Blog Archives

Pearson’s r: Not a good measure of electoral persistence

December 30, 2012
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Pearson’s r: Not a good measure of electoral persistence

Pearson’s product-moment correlation, \(r\), is an incredibly useful tool for getting some idea about how two variables are (linearly) related. But there are times when using Pearson’s \(r\) is not appropriate and, even if linearity and all other assumptions hold, … Continue reading →

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R Tip: Avoid using T and F as synonyms for TRUE and FALSE

December 11, 2012
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By default when you start R, T and F are defined as TRUE and FALSE. When I review other people’s code, I often see functions defined with arguments set to these values by default. This is a very bad idea. … Continue reading →

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Closures in R: A useful abstraction

December 2, 2012
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People who have been using R for any length of time have probably become accustomed to passing functions as arguments to other functions. From my experience, however, people are much less likely to return functions from their own custom code. … Continue reading →

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Filtering a list with the Filter higher-order function

January 26, 2012
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Last week markbulling over at Drunks & Lampposts posted a method of using sapply to filter a list by a predicate. Today the @RLangTip tip of the day was to use sapply similarly. This made makes me wonder if R‘s … Continue reading →

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Announcing boolean3 (beta)

January 24, 2012
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After entirely too long, I am happy to announce the beta release of boolean3, an R package for modeling causal complexity. The package can be downloaded at the following links: Unix/Linux: boolean3_3.0.20.tar.gz Windows: boolean3_3.0.20.zip (Please let me know if you have any … Continue reading →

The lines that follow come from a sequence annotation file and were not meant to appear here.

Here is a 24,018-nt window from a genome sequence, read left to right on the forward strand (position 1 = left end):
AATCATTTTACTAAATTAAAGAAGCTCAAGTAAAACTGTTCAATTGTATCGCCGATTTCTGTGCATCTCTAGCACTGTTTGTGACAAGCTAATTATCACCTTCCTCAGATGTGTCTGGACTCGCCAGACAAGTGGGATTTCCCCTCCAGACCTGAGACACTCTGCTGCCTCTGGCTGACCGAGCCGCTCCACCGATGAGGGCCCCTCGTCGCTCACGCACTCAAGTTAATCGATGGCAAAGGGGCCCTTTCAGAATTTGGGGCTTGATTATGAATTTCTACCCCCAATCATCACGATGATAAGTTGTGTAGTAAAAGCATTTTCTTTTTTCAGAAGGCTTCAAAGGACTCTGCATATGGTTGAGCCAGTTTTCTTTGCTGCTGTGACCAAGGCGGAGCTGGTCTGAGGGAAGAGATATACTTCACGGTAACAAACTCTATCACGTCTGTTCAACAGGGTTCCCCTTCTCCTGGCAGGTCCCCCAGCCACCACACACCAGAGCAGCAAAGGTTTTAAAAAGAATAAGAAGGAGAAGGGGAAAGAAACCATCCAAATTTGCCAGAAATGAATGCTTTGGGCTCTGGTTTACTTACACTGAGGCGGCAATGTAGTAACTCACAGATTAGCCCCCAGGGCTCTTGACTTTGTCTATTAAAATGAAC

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Retrieving RSS Feeds Using Google Reader

January 13, 2012
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Retrieving RSS Feeds Using Google Reader

I have been working on a new package makeR to help manage Sweave projects where you wish to create multiple versions of documents that are based on a single source. For example, I create lots of monthly and quarterly reports using Sweave and the only differences between versions are a few variables. I have used GNU

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Visualizing Likert Items

November 11, 2011
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Visualizing Likert Items

I have become quite a big fan of graphics that combine the features of traditional figures (e.g. bar charts, histograms, etc.) with tables. That is, the combination of numerical results with a visual representation has been quite useful for exploring descriptive statistics. I have wrapped two of my favorites (build around ggplot2) and included them as part

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Managing a Local R Repository

November 10, 2011
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I will be teaching a workshop on R and LaTeX at NEAIR in just under a month. One of the issues I will encounter is a lack of Internet access. I also work with restricted data from NCES which requires the computer to be secured including no network access. As such, I need to manage software from removable

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Three free books for better programming in R (and any other language)

September 19, 2011
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Like many users and producers of R packages, I have never had any formal training in computer science. I’ve come to to the conclusion that this is a serious omission in a professional researcher’s training. Computer scientists and professional hackers … Continue reading →

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The performance cost of a for-loop, and some alternatives

August 21, 2011
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I’ve recently been spending a lot of time running various simulations in R. Because I often use snow to perform simulations across several computers/cores, results typically come back in the form of a list object. Summarizing the results from a list … Continue reading →

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